Hi @rushabh.sudame and welcome to the community!
There’s not enough information to assess your approach. Are you using LangChain? If you aren’t, I recommend you do because it will help you understand if you are doing this right. Any deeper inspection would require a put you on a consulting clock, and you don’t want that.
I am actually doing something similar myself, but because I’ve only a couple of tables, I am able to send them in the system message.
Your approach is sound. I believe, beyond the schema, you will need to describe the overall functionally of each table as well as the specific functionality of each field. And, since you are using embeddings, I would be as detailed about this as possible. Why? Because it’s the vector store that will need to retrieve the correct tables based upon the user’s request. The better your table descriptions, the more likely it will retrieve the correct table schemas. The LLM creating the SQL is the easy part – if it has the requisite table info.
Also, I would keep tables that you expect to be used together frequently as close together in your embeddings as you can (same document). That will help things along as well.
Thank you for your reply. Yes consulting clock wont be affordable for me as of now
But can you please help me validate the approach? I am using llama index for this. If langchain has better functionality, then I dont mind using langchain.
Thank you so much, If possible can you please give me some insights on the solution you are using?
I followed the example here: OpenAI Platform
So, in each call to the model, I send a system message like this:
Given the following SQL tables, your job is to write an SQL query given the user’s request. You may not write queries that contain CREATE, INSERT, UPDATE, DROP, DELETE, ALTER, RENAME, TRUNCATE or any command that alters the database structure or data in any way. Only return one SQL statement. No comments. There are only two tables: solrai_log uses the logUser field and solrai_user uses the username field. Only these two tables ae to be used. Also remember that a ‘query’ is a logType. So, the term ‘queries’ always refers to logType. Use the field titles for headers instead of the field names, but use the field names for the commands.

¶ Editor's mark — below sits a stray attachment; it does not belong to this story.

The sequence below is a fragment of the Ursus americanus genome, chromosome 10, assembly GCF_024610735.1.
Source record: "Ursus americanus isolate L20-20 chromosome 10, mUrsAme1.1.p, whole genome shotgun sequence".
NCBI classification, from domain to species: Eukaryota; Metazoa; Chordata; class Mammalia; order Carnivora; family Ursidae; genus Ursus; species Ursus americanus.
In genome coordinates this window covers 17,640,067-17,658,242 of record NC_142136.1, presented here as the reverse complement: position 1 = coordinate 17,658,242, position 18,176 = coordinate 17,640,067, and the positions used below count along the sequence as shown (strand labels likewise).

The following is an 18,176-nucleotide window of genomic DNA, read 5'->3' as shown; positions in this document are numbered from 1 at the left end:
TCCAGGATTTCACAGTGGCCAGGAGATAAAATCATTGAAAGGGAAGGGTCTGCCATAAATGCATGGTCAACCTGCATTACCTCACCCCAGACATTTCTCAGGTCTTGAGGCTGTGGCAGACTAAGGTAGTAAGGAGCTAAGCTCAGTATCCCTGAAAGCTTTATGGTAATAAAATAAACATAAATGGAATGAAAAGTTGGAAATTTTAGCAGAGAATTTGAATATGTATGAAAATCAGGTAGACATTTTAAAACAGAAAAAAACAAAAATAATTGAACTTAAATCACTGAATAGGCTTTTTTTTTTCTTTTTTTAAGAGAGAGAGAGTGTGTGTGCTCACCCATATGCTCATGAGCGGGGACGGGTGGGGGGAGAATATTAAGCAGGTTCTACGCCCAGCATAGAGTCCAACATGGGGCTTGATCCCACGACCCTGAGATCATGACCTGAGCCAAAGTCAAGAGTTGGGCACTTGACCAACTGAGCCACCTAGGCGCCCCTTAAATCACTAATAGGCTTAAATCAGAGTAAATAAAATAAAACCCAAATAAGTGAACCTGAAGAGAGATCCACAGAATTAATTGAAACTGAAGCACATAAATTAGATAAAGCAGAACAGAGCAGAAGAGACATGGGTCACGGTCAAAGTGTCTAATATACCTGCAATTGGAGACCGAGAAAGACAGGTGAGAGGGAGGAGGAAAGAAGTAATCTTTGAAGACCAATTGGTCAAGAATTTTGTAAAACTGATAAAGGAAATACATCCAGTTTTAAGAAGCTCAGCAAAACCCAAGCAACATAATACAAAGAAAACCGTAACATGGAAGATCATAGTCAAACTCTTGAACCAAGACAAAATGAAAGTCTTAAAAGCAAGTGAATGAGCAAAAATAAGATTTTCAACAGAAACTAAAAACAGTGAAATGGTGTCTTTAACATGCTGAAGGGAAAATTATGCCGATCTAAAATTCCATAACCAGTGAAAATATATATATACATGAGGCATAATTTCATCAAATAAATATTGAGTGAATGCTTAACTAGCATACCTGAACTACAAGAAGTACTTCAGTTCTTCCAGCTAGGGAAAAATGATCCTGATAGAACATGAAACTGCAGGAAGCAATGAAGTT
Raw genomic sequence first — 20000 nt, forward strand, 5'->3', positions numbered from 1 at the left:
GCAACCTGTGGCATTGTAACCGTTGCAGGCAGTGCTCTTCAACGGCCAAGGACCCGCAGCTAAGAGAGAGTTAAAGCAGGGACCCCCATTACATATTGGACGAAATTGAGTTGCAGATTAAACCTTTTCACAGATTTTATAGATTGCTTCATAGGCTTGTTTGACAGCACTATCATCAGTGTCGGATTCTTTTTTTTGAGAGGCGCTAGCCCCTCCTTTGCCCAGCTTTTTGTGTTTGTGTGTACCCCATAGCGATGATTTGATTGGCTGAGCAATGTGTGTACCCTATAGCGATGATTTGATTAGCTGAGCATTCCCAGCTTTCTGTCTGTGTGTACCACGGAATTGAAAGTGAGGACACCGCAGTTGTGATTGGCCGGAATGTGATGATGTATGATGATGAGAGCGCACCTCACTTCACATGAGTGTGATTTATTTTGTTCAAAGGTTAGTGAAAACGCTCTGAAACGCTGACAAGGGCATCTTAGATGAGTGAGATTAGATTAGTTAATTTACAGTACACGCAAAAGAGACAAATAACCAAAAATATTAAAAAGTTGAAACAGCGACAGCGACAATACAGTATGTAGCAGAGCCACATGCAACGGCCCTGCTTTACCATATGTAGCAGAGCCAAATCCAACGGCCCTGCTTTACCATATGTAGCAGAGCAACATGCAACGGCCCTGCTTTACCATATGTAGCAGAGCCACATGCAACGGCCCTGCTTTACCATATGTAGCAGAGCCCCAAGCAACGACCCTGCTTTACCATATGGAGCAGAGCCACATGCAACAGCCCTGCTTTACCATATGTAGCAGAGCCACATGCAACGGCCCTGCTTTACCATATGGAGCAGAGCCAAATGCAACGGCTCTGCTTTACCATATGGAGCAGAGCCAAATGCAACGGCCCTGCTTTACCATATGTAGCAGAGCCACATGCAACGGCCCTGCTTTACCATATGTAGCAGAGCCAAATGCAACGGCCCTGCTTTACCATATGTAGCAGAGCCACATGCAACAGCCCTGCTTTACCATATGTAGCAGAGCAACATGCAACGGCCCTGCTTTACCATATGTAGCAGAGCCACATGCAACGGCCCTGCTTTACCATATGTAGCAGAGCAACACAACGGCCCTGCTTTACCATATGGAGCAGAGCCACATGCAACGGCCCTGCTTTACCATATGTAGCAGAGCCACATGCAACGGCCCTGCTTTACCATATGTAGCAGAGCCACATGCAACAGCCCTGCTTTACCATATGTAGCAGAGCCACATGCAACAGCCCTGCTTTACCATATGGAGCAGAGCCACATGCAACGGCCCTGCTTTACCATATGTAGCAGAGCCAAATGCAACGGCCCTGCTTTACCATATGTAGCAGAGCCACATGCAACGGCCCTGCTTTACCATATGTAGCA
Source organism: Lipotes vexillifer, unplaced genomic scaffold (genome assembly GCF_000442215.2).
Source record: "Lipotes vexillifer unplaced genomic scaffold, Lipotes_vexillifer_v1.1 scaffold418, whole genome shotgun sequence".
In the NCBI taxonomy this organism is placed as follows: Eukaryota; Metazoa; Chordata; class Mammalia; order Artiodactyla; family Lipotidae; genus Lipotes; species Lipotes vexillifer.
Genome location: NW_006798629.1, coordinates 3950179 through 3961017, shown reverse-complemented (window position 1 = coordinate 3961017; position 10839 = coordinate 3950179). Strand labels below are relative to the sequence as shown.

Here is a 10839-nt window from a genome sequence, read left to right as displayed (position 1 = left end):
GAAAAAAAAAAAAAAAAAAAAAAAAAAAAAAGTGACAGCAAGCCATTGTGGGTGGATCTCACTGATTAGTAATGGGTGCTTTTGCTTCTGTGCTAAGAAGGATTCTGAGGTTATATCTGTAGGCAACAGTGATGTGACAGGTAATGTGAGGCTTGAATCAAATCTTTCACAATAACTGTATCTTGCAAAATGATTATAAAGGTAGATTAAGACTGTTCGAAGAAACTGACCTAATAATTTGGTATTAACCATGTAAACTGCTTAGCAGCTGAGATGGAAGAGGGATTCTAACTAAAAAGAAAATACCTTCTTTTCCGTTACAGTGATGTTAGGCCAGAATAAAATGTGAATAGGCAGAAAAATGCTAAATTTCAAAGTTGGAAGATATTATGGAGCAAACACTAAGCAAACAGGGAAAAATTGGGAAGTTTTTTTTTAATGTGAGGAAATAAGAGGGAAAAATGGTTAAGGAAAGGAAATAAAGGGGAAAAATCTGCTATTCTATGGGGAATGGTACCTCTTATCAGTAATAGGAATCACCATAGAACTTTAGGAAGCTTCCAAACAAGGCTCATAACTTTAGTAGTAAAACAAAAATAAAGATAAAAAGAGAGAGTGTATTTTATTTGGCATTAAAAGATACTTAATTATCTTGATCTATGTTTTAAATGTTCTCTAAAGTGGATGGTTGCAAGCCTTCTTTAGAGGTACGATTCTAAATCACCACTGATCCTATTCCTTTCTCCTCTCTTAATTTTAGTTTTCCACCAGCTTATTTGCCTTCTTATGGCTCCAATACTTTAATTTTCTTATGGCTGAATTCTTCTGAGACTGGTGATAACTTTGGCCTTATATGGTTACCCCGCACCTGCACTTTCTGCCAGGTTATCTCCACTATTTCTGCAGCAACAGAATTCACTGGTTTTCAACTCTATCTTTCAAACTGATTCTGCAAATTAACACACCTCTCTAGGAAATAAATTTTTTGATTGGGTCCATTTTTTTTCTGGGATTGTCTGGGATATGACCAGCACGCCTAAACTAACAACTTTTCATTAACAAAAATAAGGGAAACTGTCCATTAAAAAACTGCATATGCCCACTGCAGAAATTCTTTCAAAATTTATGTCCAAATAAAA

logId: int unsigned, 10
title: Log ID
description: The unique integer that identifies this log record.
logUser: varchar, 25
description: The user account associated with this log record. “system” means this record was created by a system process.
logIp: varchar, 25
description: The IP address of the person or entity generating this log record. Generally not applicable to “system” processes.
Only return an SQL statement. No comments. Generate response ONLY in SQL. Return no text other than the executable SQL.
And the user input.
Simple, but works surprisingly well.
“Select into” … might be a thing.
You should never dissallow things. Only allow.
Totally not true. Well, in my world, totally not true. Can’t speak for anyone else.
These calls are only made through a read only connection. I also did not mention that I have a second system message that applies after the SQL statement is created. Just wanted to give a simple example here.
Extra safety never hurt.
Then a prompt “ONLY allow SELECT statements to read data. The database has only read permissions” might work more accurately.
I built a Bot using GPT3.5 for the same purpose. For small number of tables, it provided very high accuracy. In your case, I would work on the data side. If your data is from OLTP, ETL the data to a DWH that’s more suitable for data analysis. Build data marts for business function areas. The Bot checks the data marts using business logics in the back end rather than the entire tables. This approach reduces your number of tables dramatically. To further cut down the number of tables, use views to join some tables in a data mart and have the Bot query views.
Welcome to the developer community.
Great first post!
Data(base) experts are very welcome!